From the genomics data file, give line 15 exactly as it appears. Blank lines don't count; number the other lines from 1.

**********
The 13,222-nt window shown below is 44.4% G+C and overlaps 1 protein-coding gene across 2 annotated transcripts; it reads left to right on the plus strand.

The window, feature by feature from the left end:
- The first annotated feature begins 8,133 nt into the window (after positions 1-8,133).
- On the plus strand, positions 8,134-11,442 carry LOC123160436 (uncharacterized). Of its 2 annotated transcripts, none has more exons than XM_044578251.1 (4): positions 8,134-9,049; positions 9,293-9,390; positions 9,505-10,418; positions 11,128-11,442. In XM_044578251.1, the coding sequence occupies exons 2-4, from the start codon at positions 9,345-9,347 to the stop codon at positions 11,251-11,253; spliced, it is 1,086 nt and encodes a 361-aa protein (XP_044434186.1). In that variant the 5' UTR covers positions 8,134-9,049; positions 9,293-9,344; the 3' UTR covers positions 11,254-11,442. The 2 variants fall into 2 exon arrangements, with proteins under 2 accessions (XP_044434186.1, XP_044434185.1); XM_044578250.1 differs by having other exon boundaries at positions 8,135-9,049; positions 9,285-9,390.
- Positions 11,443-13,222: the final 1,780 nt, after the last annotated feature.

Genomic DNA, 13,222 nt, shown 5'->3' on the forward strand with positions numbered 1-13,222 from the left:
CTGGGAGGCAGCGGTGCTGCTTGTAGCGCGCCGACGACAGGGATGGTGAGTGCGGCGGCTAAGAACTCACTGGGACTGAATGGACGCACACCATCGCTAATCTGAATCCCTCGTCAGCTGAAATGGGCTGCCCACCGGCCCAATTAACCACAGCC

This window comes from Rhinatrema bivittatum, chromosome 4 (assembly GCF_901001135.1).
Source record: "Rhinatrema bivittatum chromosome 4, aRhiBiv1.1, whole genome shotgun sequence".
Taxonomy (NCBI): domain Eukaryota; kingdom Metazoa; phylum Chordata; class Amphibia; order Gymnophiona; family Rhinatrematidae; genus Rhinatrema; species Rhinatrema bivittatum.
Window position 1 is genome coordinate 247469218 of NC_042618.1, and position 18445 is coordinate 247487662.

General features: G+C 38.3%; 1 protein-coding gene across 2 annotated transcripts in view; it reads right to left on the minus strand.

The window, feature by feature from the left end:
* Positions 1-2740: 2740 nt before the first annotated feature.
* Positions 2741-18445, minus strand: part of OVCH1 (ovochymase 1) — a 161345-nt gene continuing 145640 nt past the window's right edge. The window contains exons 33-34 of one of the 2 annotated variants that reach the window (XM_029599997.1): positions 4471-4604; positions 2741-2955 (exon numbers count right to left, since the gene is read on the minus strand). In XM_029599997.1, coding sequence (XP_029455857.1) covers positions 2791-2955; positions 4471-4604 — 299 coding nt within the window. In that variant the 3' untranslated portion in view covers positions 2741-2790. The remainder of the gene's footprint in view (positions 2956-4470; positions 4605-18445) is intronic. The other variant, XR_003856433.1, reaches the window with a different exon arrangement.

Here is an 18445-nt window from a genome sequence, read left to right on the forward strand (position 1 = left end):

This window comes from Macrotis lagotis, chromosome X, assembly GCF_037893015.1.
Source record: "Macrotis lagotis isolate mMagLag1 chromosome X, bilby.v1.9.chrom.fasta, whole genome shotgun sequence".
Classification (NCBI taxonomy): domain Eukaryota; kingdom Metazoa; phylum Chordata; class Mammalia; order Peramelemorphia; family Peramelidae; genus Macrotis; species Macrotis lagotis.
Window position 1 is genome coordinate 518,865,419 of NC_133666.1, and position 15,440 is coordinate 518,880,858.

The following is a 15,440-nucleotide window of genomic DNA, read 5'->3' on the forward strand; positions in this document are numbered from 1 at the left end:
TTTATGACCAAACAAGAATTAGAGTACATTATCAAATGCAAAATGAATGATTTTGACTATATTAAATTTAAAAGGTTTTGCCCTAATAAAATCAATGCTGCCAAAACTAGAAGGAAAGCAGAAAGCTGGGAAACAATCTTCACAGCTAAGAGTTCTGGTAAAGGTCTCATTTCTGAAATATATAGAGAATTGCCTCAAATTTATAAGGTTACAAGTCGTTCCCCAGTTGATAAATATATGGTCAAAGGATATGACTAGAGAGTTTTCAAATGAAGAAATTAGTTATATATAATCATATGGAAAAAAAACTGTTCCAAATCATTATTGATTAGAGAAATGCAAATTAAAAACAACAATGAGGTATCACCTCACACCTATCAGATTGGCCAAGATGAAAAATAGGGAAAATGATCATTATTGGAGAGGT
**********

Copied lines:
* Positions 2741-18445, minus strand: part of OVCH1 (ovochymase 1) — a 161345-nt gene continuing 145640 nt past the window's right edge. The window contains exons 33-34 of one of the 2 annotated variants that reach the window (XM_029599997.1): positions 4471-4604; positions 2741-2955 (exon numbers count right to left, since the gene is read on the minus strand). In XM_029599997.1, coding sequence (XP_029455857.1) covers positions 2791-2955; positions 4471-4604 — 299 coding nt within the window. In that variant the 3' untranslated portion in view covers positions 2741-2790. The remainder of the gene's footprint in view (positions 2956-4470; positions 4605-18445) is intronic. The other variant, XR_003856433.1, reaches the window with a different exon arrangement.